Surely, church, gym and building site could be asked to make suitable provisions, and to encourage use of public transport. This is just the usual Ealing council hare-brained nonsense. All in favour of a cheap fund raiser for the council, without solving the actual problem, please vote Yes on the Hanwell CPZ Hearing.

Anyone with their head intact, please join me in saying No. You’ve got until December 23rd for the 120 seconds needed to fill in the form and return it in the free envelop provided.

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Hug a Hoodie!

Strada Interrotta Road SignPeople deserve the government they get, and they deserve to get it good and hard, H.L. Mencken said. Well. It’s a-coming. It’s coming at us, right now.

Britain is now preparing to pay the price for the questionable delights of having a conservative government. Punish them! Lock them up! Remove benefits from convicted looters and drive people into a full-time the criminal career!

While what happened last week is terrible, and terrible for all its brainless stupidity on the side of the rioters, what transpires now is just as bad, if not worse. Ed Miliband, the opposition leader, got carried away in the first adrenalin rush and joined in with the government. He’s now calming down and listening to some advisors, pleading that we should try and understand what has gone wrong in these children’s lives. He’s stands accused of being a hoodie hugger, what a joke.

Ed is now described as a political high-risk taker, basically because he expresses a desire to understand what went wrong. He’s far from knowing how to fix it, and he’s far from suggesting that tax payers’ money should be made available to help with the ground work: re-establishment of youth clubs, funding of street workers, improved housing, etc, etc.

It’s frustrating that the nation is happy to send thousands of troops out for murder, but it takes political suicide to even suggest spending a fraction of the same amounts of money to try to actually do something about the obvious social problem at home.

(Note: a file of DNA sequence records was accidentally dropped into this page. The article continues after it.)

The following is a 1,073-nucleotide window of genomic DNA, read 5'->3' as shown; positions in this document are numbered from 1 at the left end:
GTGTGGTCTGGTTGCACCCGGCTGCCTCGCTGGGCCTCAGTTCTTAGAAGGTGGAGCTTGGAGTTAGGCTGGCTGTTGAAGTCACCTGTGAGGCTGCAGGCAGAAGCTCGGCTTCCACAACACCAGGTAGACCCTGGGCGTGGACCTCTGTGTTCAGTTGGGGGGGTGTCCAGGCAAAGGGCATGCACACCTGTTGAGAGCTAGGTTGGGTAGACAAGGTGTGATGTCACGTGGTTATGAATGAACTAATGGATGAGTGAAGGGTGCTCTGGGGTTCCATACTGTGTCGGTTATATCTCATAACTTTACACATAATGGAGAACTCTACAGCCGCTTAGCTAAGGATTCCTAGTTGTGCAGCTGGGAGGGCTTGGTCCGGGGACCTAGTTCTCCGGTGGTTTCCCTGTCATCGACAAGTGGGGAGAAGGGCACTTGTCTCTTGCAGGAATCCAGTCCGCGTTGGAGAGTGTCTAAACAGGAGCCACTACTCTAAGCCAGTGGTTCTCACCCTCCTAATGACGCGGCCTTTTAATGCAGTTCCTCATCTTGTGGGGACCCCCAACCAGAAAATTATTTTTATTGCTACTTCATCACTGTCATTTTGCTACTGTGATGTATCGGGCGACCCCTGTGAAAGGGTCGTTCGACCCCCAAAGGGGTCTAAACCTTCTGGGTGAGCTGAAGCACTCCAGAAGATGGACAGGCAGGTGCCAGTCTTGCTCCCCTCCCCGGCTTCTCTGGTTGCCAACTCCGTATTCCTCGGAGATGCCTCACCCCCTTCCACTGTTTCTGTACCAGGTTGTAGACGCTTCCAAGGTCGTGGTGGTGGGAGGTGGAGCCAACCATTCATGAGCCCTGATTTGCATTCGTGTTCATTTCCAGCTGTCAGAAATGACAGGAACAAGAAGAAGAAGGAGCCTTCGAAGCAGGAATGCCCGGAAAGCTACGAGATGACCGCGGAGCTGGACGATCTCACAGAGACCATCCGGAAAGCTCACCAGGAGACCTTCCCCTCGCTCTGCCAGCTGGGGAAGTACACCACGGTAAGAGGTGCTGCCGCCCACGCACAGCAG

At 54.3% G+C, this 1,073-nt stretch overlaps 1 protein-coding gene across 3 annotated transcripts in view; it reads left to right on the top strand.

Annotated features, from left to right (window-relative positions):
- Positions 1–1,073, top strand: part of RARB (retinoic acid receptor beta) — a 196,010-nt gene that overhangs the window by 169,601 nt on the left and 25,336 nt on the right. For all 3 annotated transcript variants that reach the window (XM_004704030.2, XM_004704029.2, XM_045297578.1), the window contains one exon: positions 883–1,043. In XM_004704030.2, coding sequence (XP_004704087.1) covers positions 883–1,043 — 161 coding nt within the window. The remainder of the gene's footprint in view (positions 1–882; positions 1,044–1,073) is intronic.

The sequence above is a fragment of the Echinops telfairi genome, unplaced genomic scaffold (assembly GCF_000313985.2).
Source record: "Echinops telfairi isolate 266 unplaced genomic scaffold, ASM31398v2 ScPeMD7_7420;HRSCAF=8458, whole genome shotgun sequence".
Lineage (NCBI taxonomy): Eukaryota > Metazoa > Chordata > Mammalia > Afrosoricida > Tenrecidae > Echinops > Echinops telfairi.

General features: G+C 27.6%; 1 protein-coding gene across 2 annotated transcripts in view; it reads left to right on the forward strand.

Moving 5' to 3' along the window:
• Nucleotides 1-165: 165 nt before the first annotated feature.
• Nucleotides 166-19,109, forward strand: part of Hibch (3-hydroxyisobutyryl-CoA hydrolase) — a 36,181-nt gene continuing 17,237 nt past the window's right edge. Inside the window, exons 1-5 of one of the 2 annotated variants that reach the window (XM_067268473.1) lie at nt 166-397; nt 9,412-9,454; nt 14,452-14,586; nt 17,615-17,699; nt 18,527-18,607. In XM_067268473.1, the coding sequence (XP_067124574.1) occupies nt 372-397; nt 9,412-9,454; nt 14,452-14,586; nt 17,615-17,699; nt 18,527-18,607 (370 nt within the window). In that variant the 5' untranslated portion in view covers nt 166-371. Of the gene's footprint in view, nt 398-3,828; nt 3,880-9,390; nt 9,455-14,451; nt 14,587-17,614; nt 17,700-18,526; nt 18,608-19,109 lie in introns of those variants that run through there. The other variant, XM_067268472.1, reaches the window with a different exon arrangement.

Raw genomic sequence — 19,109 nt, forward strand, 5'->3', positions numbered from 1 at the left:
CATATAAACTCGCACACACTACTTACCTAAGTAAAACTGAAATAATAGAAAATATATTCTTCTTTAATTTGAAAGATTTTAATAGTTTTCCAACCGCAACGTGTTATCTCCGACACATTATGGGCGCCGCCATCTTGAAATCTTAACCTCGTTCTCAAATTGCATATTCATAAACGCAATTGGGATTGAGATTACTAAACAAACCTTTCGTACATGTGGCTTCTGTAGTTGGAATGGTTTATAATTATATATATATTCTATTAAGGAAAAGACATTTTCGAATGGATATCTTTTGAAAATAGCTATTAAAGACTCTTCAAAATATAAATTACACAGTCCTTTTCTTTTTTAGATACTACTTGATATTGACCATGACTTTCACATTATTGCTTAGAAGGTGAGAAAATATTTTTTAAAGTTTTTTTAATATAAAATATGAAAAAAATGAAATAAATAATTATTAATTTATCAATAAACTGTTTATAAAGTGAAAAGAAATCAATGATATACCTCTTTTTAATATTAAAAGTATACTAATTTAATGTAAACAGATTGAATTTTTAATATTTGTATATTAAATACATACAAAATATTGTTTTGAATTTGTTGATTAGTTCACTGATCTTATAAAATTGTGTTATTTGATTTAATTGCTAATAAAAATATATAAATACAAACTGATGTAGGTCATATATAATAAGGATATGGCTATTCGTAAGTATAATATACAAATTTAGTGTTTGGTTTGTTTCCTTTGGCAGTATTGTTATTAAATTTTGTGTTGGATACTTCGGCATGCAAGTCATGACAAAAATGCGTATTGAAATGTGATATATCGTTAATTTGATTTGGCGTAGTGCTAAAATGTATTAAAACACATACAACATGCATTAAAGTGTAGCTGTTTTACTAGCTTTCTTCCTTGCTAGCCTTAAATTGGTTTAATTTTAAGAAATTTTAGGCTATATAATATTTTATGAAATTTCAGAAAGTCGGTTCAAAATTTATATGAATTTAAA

Over 2000 people have now been arrested in the wake of the riots. I don’t know what the ratio is, probable less then one in ten. That would mean that over 20,000 people were out and in some shape or form rioting. That’s far from being an entire generation, but surely is a big enough group to deserve immediate attention.


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Price-Fixing Fix-up F*-up

A knight on a horseThe Office of Fair Trading (OFT) has determined that Arla, Asda, Dairy Crest, McLelland, Safeway, Sainsbury’s, The Cheese Company, Wiseman, and Tesco co-ordinated rises in the consumer prices for certain dairy products in 2002 and, or, 2003. OFT awarded fines between 1.26 and 11.04 million pounds, adding up to a total penalty of almost £50,000,000.00 (BBC article here).

So, the radio presenter Liza Tarbuck wonders, where does all this money go?

It goes, business correspondent Pauline McCole explains, into the treasury’s bucket.

T’is a real shame. I am with Liza on this. These companies cheat the consumer and possibly the supplier, are being fined and we end up paying a new submarine with it? Or the MP’s duck house? Or the National Police Improvement Agency‘s (NPIA) £6.5m credit card bill?

I think any fines paid anywhere should be used in the context in which they arose.

Parking fines should go towards the provision and maintenance of adequate car park space, public transport and similar measures. Speeding tickets should pay for traffic calming measures. Drunk-driving penalties would go towards education, price fixing penalties towards housing and child support benefit. Fines for not paying child support should go directly into an account in the name of the child.